Alongside its first 22-nm silicon, Intel has also demonstrated its next-gen, 32-nm Sandy Bridge architecture at today's Intel Developer Forum keynote. Intel Global Communications Manager Nick Knupffer tweeted the following after the demo:
#IDF09 Paul: Sandybridge 1st silicon is running compute intensive apps, gfx., runnin Win7 on the big screen.
In other words, Sandy Bridge samples are not only stable enough to load Windows, but also to run intensive applications—an impressive feat for a product that shouldn't be out for another year or so. At least, so dictates the cadence of Intel's tick-tock design rhythm, which sees new architectures and die shrinks succeed each other every year.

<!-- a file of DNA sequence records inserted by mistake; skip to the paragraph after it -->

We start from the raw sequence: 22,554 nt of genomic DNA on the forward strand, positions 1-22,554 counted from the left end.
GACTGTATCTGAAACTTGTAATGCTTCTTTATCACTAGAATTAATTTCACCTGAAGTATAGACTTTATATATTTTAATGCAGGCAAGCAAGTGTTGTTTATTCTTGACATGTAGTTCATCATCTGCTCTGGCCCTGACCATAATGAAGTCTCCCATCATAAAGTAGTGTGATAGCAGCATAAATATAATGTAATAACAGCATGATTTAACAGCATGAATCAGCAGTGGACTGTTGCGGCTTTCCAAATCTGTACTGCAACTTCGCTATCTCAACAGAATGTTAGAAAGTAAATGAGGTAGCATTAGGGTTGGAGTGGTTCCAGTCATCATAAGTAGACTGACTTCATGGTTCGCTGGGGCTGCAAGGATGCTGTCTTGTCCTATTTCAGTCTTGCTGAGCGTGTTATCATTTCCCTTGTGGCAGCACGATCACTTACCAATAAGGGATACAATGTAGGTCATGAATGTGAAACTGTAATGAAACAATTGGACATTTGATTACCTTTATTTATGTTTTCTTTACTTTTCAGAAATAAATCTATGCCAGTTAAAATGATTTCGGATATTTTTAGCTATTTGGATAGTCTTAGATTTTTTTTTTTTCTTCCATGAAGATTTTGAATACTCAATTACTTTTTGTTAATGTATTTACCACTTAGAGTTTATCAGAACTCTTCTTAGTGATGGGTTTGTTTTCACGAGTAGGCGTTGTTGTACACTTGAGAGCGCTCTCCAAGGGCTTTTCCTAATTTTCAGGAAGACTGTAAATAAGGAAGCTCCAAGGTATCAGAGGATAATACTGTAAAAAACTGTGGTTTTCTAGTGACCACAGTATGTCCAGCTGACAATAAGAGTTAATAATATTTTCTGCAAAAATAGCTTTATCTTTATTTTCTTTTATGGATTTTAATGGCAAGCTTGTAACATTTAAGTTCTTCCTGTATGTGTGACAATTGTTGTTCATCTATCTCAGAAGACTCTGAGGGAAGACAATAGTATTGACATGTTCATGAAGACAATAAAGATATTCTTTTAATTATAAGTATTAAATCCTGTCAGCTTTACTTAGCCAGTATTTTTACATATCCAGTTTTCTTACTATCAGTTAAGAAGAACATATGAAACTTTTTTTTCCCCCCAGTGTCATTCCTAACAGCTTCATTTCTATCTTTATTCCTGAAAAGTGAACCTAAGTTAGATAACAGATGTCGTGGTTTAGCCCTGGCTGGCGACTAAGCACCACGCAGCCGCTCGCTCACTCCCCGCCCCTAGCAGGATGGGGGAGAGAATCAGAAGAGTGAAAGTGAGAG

Sandy Bridge will be the next architectural step after Nehalem. It will introduce a new Advanced Vector Extension instruction set, and according to Intel's latest press release, the architecture will also feature an on-die graphics processor.
Westmere, Intel's first 32-nm design due to ship later this year, will also have a graphics core on the same package as the CPU. However, the two elements will reside on separate dice.
|SteelSeries' Rival 700 gaming mouse reviewed||0|
|Intel lets loose Kaby Lake-based Xeon E3 v6 processors||36|
|Samsung plans to refurbish and resell Galaxy Note 7 handsets||19|
|Respect Your Cat Day Shortbread||24|
|Razer Blade Pro swims in the deep end of Kaby Lake||14|
|AIDA64 version 5.90 supports Ryzen and Apollo Lake||6|
|MSI spills the beans on its cadre of custom GTX 1080 Ti cards||2|
|MSI Trident 3 Arctic stuffs a GTX 1070 in a 5L package||23|
|Gigabyte shows off a trio of GeForce GTX 1080 Tis||12|
|They were going to launch a G-sync version but trying to represent the price induced an overflow error in their storefront software.||+32|